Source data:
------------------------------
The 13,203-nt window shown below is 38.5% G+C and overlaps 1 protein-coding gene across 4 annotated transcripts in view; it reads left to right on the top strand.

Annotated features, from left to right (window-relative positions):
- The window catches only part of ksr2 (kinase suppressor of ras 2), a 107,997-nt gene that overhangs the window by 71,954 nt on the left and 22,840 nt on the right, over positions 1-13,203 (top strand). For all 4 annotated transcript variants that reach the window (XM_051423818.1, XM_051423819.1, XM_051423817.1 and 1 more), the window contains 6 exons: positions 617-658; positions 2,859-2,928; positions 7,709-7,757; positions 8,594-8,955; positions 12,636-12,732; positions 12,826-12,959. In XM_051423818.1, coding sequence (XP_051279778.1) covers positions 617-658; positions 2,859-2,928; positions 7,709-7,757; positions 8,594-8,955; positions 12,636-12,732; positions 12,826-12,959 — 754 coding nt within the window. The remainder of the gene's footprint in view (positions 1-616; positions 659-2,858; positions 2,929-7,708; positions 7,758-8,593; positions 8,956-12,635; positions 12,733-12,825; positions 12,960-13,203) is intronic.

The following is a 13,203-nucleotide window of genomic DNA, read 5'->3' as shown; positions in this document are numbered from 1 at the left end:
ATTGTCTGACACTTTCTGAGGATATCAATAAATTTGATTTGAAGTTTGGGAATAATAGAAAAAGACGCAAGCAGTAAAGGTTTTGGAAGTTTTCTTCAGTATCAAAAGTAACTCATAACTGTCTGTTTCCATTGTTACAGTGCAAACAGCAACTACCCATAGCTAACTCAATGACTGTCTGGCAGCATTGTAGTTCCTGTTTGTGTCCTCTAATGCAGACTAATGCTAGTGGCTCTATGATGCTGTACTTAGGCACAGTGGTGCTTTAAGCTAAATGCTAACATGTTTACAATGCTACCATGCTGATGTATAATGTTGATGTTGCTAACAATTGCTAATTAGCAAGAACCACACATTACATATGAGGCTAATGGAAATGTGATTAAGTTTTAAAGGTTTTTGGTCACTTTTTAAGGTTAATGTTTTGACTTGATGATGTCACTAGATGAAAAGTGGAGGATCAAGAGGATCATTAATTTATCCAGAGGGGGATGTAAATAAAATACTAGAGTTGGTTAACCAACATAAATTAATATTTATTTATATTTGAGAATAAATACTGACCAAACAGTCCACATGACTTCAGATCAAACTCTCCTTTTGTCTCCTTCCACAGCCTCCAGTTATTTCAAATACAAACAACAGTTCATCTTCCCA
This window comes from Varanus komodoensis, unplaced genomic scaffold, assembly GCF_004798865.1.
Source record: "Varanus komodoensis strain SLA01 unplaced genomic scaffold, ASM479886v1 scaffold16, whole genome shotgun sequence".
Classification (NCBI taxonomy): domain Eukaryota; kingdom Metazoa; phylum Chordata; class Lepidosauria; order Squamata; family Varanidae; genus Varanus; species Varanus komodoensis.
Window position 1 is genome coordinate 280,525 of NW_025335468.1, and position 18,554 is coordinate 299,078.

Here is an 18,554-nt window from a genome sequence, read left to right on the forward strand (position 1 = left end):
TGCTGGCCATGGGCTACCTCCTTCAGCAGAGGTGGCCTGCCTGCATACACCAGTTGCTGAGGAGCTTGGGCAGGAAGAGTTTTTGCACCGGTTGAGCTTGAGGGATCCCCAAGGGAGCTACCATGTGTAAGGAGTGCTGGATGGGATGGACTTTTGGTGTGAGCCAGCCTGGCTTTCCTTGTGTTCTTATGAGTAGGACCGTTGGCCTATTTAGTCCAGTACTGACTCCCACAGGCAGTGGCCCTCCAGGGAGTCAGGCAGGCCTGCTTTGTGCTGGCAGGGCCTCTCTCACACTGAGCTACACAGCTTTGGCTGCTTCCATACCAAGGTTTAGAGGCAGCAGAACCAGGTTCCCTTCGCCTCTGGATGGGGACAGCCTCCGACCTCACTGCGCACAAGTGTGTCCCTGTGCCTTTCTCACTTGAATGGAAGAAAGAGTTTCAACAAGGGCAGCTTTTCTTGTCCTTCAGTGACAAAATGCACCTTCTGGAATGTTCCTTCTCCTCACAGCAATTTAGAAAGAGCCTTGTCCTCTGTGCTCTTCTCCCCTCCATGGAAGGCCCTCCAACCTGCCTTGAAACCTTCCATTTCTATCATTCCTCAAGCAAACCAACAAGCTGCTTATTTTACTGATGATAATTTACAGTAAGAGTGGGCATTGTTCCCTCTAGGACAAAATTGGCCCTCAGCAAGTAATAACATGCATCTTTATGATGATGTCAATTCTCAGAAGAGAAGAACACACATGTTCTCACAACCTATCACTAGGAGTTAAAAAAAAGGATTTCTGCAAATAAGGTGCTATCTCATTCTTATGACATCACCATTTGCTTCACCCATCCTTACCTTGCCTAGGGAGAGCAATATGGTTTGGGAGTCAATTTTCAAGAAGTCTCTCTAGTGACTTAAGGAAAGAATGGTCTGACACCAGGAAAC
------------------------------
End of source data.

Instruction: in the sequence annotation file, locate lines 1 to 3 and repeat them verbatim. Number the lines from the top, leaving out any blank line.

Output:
The 13,203-nt window shown below is 38.5% G+C and overlaps 1 protein-coding gene across 4 annotated transcripts in view; it reads left to right on the top strand.

Annotated features, from left to right (window-relative positions):
- The window catches only part of ksr2 (kinase suppressor of ras 2), a 107,997-nt gene that overhangs the window by 71,954 nt on the left and 22,840 nt on the right, over positions 1-13,203 (top strand). For all 4 annotated transcript variants that reach the window (XM_051423818.1, XM_051423819.1, XM_051423817.1 and 1 more), the window contains 6 exons: positions 617-658; positions 2,859-2,928; positions 7,709-7,757; positions 8,594-8,955; positions 12,636-12,732; positions 12,826-12,959. In XM_051423818.1, coding sequence (XP_051279778.1) covers positions 617-658; positions 2,859-2,928; positions 7,709-7,757; positions 8,594-8,955; positions 12,636-12,732; positions 12,826-12,959 — 754 coding nt within the window. The remainder of the gene's footprint in view (positions 1-616; positions 659-2,858; positions 2,929-7,708; positions 7,758-8,593; positions 8,956-12,635; positions 12,733-12,825; positions 12,960-13,203) is intronic.